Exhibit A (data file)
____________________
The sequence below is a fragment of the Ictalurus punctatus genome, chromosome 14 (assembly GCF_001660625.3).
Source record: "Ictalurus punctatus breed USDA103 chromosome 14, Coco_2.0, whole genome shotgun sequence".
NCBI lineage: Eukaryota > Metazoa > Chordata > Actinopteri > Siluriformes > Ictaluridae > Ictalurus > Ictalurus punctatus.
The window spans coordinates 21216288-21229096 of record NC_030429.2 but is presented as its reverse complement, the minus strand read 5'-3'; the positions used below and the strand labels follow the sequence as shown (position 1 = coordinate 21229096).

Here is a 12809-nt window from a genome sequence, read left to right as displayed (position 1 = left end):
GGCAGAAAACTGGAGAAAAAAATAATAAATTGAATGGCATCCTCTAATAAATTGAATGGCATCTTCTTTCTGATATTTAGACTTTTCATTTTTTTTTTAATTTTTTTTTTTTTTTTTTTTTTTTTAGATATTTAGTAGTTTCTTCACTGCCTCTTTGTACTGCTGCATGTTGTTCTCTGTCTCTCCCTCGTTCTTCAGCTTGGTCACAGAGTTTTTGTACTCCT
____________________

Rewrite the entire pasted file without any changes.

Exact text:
The sequence below is a fragment of the Ictalurus punctatus genome, chromosome 14 (assembly GCF_001660625.3).
Source record: "Ictalurus punctatus breed USDA103 chromosome 14, Coco_2.0, whole genome shotgun sequence".
NCBI lineage: Eukaryota > Metazoa > Chordata > Actinopteri > Siluriformes > Ictaluridae > Ictalurus > Ictalurus punctatus.
The window spans coordinates 21216288-21229096 of record NC_030429.2 but is presented as its reverse complement, the minus strand read 5'-3'; the positions used below and the strand labels follow the sequence as shown (position 1 = coordinate 21229096).

Here is a 12809-nt window from a genome sequence, read left to right as displayed (position 1 = left end):
GGCAGAAAACTGGAGAAAAAAATAATAAATTGAATGGCATCCTCTAATAAATTGAATGGCATCTTCTTTCTGATATTTAGACTTTTCATTTTTTTTTTAATTTTTTTTTTTTTTTTTTTTTTTTTAGATATTTAGTAGTTTCTTCACTGCCTCTTTGTACTGCTGCATGTTGTTCTCTGTCTCTCCCTCGTTCTTCAGCTTGGTCACAGAGTTTTTGTACTCCT